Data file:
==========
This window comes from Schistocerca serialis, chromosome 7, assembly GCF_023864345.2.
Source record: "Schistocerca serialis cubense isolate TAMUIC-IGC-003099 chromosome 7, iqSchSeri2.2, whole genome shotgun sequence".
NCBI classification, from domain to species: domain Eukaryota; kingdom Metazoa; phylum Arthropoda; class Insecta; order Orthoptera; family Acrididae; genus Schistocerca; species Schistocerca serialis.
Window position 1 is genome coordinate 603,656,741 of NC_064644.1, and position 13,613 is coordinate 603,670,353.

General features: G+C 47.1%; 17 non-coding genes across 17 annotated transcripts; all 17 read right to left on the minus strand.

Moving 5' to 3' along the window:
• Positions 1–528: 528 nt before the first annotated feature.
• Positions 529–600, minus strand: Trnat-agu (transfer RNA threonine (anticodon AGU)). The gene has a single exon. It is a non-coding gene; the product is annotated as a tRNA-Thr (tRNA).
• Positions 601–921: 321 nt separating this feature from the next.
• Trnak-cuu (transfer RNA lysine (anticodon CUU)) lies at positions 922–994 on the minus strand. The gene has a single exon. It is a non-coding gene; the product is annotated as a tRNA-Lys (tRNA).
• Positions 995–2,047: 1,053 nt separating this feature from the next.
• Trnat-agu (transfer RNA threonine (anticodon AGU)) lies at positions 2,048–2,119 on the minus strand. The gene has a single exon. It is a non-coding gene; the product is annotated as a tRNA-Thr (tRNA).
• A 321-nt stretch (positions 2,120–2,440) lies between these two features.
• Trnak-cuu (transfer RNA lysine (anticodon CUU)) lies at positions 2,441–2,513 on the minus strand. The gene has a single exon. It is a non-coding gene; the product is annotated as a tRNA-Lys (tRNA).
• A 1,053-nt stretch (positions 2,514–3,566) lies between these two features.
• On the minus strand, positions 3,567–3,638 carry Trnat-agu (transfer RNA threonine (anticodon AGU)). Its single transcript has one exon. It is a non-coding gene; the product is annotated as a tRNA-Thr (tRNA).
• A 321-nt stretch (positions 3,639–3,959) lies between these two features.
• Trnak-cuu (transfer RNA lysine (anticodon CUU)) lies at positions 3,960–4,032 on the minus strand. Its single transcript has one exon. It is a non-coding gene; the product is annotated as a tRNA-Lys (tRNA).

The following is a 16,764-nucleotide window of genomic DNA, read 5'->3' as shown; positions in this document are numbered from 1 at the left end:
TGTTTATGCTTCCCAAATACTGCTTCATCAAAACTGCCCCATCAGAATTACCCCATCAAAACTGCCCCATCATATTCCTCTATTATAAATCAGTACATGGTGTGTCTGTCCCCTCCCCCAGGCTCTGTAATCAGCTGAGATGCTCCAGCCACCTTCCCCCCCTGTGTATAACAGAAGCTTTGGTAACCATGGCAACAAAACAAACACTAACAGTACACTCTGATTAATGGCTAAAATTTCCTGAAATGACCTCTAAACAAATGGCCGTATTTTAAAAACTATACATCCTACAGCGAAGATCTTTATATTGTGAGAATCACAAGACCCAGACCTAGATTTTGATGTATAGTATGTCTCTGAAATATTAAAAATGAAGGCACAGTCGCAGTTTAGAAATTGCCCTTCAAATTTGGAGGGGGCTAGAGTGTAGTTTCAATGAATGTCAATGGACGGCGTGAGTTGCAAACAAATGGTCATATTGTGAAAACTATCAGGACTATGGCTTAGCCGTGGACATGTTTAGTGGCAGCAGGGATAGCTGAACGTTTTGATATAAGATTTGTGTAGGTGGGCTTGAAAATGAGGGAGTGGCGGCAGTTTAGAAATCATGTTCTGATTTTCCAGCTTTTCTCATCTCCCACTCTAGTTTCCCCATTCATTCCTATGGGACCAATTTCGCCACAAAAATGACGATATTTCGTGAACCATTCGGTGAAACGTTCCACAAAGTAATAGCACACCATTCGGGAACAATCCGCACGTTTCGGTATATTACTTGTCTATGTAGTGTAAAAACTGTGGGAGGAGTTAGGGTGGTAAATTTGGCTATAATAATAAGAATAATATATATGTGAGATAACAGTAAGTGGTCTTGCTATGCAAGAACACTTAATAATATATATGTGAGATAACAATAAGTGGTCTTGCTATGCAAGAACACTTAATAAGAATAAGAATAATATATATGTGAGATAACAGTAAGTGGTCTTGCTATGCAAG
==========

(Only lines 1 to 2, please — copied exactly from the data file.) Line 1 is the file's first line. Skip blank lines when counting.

This window comes from Schistocerca serialis, chromosome 7, assembly GCF_023864345.2.
Source record: "Schistocerca serialis cubense isolate TAMUIC-IGC-003099 chromosome 7, iqSchSeri2.2, whole genome shotgun sequence".